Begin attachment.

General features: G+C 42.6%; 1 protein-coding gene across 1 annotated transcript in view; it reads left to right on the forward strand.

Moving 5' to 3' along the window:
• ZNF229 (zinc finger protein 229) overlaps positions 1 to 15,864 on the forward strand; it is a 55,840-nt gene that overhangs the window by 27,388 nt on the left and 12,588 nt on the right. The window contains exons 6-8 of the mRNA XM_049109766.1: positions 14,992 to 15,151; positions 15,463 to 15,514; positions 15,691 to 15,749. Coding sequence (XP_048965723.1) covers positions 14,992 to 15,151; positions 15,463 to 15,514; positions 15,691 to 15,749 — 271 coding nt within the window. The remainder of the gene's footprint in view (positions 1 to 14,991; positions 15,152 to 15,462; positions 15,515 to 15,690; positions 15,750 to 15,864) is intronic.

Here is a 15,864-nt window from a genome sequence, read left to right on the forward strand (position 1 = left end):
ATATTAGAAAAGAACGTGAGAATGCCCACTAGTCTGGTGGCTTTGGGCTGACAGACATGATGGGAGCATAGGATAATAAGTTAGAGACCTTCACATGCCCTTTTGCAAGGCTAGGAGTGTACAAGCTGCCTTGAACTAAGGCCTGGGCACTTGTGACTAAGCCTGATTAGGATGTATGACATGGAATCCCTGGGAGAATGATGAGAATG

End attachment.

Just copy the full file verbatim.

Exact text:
General features: G+C 42.6%; 1 protein-coding gene across 1 annotated transcript in view; it reads left to right on the forward strand.

Moving 5' to 3' along the window:
• ZNF229 (zinc finger protein 229) overlaps positions 1 to 15,864 on the forward strand; it is a 55,840-nt gene that overhangs the window by 27,388 nt on the left and 12,588 nt on the right. The window contains exons 6-8 of the mRNA XM_049109766.1: positions 14,992 to 15,151; positions 15,463 to 15,514; positions 15,691 to 15,749. Coding sequence (XP_048965723.1) covers positions 14,992 to 15,151; positions 15,463 to 15,514; positions 15,691 to 15,749 — 271 coding nt within the window. The remainder of the gene's footprint in view (positions 1 to 14,991; positions 15,152 to 15,462; positions 15,515 to 15,690; positions 15,750 to 15,864) is intronic.

Here is a 15,864-nt window from a genome sequence, read left to right on the forward strand (position 1 = left end):
ATATTAGAAAAGAACGTGAGAATGCCCACTAGTCTGGTGGCTTTGGGCTGACAGACATGATGGGAGCATAGGATAATAAGTTAGAGACCTTCACATGCCCTTTTGCAAGGCTAGGAGTGTACAAGCTGCCTTGAACTAAGGCCTGGGCACTTGTGACTAAGCCTGATTAGGATGTATGACATGGAATCCCTGGGAGAATGATGAGAATG